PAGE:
— “Fox News faces post-midterm choice between Trump, DeSantis,” by The Hill’s Dominick Mastrangelo
— “Trump blame continues for midterm losses as ex-president readies to announce bid,” by Washington Post’s Patrick Marley, Amy B. Wang and Steven Zeitchik
— “Biden eagerly watches as Trump flails at DeSantis,” by The Hill’s Amie Parnes and Brett Samuels
GETTING IN — “Pro-DeSantis presidential super PAC will launch after all, given Trump-supported midterm losses: ‘Ron vs. the Don. I’m here for it,’” by Insider’s Kimberly Leonard: “Plans for a Super PAC supporting a Florida Gov. Ron DeSantis presidential run are back on after a weak showing for former President Donald Trump’s favored candidates. This is a reversal from just a few months ago. GOP strategist John Thomas, who is leading the soon-to-be unveiled super PAC called Ron to the Rescue, told Insider in August that DeSantis should not run for president against Trump. He’d even paused plans for the super PAC this summer after the primaries, in which Trump’s endorsed candidates did well. Trump, apparently pleased, shared the Insider interview on Truth Social. But Thomas, founder and president of the political advertising and strategy group Thomas Partners Strategies, told Insider on Friday that the midterms have reset the calculus.”
WHAT COULD BE COMING — “Trump vs. DeSantis: A simmering rivalry bursts into view,” by The Associated Press’ Steve People and Jill Colvin: “‘The strategy worked in 2016, no doubt about it. The difference now, and I say this with all respect for Ron DeSantis, he’s never entered the ring with a pugilist like Donald Trump,’ said longtime Trump adviser Corey Lewandowski, who ran his 2016 primary campaign. ‘Mike Tyson has an old saying: Everyone had a plan until you get punched in the face.’ The question is whether the insults will land differently when it comes to DeSantis. Among many of Trump’s most loyal backers, DeSantis is seen as a member of the same team. In interviews over the last year at Trump’s rallies and other conservative gatherings, Trump supporters often said they see DeSantis as Trump’s natural successor.”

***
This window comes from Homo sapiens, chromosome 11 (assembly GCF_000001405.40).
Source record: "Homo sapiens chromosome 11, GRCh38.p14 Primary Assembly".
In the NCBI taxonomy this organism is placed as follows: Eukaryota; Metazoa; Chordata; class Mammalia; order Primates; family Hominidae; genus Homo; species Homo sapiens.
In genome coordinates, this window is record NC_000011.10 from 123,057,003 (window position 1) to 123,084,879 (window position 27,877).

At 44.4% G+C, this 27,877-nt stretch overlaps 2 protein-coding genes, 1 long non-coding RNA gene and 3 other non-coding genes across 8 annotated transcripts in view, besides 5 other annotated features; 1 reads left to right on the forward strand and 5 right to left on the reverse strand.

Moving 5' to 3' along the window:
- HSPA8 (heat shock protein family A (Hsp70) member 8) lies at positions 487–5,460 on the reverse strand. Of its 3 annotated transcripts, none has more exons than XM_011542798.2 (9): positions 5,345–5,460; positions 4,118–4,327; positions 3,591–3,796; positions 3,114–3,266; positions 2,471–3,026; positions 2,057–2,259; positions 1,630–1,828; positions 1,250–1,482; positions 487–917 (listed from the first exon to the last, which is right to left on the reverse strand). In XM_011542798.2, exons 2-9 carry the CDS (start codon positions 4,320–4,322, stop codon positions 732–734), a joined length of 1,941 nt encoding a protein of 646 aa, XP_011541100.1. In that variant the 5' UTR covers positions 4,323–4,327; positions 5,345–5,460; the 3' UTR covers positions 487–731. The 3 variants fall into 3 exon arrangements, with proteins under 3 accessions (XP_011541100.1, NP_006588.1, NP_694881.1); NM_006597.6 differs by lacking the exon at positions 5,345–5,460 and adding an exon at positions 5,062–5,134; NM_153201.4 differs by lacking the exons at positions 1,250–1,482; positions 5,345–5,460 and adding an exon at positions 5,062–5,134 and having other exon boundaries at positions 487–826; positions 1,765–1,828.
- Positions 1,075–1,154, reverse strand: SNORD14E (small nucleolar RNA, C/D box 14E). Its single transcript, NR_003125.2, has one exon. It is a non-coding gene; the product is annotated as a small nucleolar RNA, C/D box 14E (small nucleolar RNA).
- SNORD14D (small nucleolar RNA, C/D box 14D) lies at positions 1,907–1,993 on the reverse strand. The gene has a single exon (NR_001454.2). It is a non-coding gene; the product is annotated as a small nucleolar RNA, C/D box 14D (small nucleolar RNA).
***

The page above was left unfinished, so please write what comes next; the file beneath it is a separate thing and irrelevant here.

— “As Trump takes heat, DeSantis rises in GOP ahead of 2024,” by Washington Post’s Hannah Knowles and Tim Craig
‘CAUTIONARY TALE’ — “Florida Latinos catapulted Republicans in the 2022 election. Are they the outliers?” by Miami Herald’s Bianca Padro Ocasio and McClatchy D.C.’s Shirsho Dasgupta: “‘This election proves what Ronald Reagan famously said, that Latinos are Republicans, they just don’t know it,’ [Rep. María Elvira] Salazar said Tuesday at her victory party, declaring an early night win over her Colombian-American opponent, Democrat Annette Taddeo. ‘Until tonight, because 2022 has been the year of the Hispanic Republicans,’ she added. Salazar’s statement is true for Florida, where Hispanic support for Republicans in the 2022 election — and for Gov. Ron DeSantis in particular — was crucial to a decisive and crushing victory over Democrats, according to a Miami Herald analysis of precinct-level results.”
HANDING OUT THE MONEY— Charlie Crist will distribute leftover campaign money to a list of least 20 organizations, including Planned Parenthood Action Fund Florida, Equality Florida, Florida Immigrant Coalition and Florida Rising, according to Crist’s campaign. The campaign, however, could not say how much money would be turned over. The last round of campaign reports showed Crist’s operation only had about $701,000 in the bank four days before the election.
— “Florida Democrats grapple with uncertain future after midterm wipeout,” by The Hill’s Max Greenwood
— “Abortion was supposed to be a defining issue for Florida Democrats. What happened?” by Tampa Bay Times’ Kirby Wilson